President Joe Biden and the new Republican speaker of the House of Representatives, Kevin McCarthy, face off Wednesday at the White House to discuss the US debt standoff — but so far apart they can’t even agree on how to describe their get-together.
At stake is the stability of the US economy.
Republicans are threatening to block the usually rubber stamp approval for raising the nation’s credit limit if Democrats don’t first agree to steep future budget cuts. The White House, meanwhile, accuses the Republicans of taking the economy “hostage” in order to exact politically motivated budget concessions.
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Fail to raise the debt ceiling by around June, the Treasury says, and the United States will be forced into default on its $31.4 trillion debt — a historic first that would leave the government unable to pay bills, undermine the US economy’s reputation, and likely panic investors.
McCarthy said in a tweet Tuesday, he’s going “to negotiate for the American people.”
Biden, though, doesn’t even want to hear the word negotiation when it comes to the debt ceiling. “The president firmly believes there should be no negotiation over this,” as Biden’s national security spokesman John Kirby said Tuesday.
There have been other showdowns over the years when Republicans balked at allowing US debt to spiral ever higher. But on most occasions the dispute was quickly smoothed over, Congress extended the ceiling and the economy kept going without a hiccup.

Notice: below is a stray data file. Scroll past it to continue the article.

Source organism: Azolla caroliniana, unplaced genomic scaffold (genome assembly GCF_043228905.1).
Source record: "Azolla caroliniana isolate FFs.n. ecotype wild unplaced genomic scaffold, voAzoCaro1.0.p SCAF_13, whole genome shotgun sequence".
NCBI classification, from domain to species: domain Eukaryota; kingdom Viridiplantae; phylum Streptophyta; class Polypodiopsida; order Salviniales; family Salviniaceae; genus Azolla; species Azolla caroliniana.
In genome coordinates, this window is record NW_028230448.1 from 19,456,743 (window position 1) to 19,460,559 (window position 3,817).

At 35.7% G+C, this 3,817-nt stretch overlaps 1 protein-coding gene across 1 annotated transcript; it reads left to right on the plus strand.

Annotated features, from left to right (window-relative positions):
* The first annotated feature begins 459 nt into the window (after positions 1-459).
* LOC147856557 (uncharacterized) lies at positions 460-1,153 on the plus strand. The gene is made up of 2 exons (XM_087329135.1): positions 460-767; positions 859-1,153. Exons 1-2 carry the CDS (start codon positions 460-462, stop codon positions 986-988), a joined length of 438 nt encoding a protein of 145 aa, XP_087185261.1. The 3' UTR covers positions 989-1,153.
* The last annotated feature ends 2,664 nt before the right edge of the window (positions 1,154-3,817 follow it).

This time, the political heat is so high that things may be different.
Two years through his first term, Biden is widely expected to be on the cusp of announcing his bid for a second term in the 2024 election. And Republicans, who have just taken over control of the House, are eager to show their muscle.
Even if McCarthy is minded to show flexibility, his power in Congress depends almost entirely on the desires of a far-right group of Republicans who are more likely to play chicken, regardless of the global financial consequences.
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– Budget brass tacks –
The White House says it won’t allow the current debt ceiling to be part of any negotiation on future government spending because that $31.4 trillion is money already agreed to by Congress. In other words, refusal to raise the debt ceiling would be like refusing to pay an already existing credit card bill.
There could be room for negotiating on changes to future budgets.
McCarthy says his goal is to tackle “runaway spending.”
But when it gets down to brass tacks, it’s hard for either party to say where they can find significant reductions — unless they go into the usually politically untouchable Social Security, Medicare, Medicaid or other government-subsidized healthcare.
Biden is signaling he wants to call McCarthy’s bluff by insisting that the Republicans lay out where exactly they’d make cuts.
In a memo Tuesday, Brian Deese, the director of the National Economic Council, and Shalanda Young, director of the Office of Management and Budget, challenged McCarthy to publish a draft budget. The White House will issue its own on March 9, they said.
That’s “so the American people can see how House Republicans plan to reduce the deficit,” the two senior Biden aides said.
McCarthy insisted ahead of the meeting that he is “not interested in political games.”
But in comments to supporters Tuesday, Biden described McCarthy as a “decent man” who had become beholden to his far right, after an embarrassingly prolonged fight for enough votes to win the House speakership.
“He had to make commitments that are just absolutely off the wall for a speaker of the House to make in terms of being able to become the leader,” Biden said.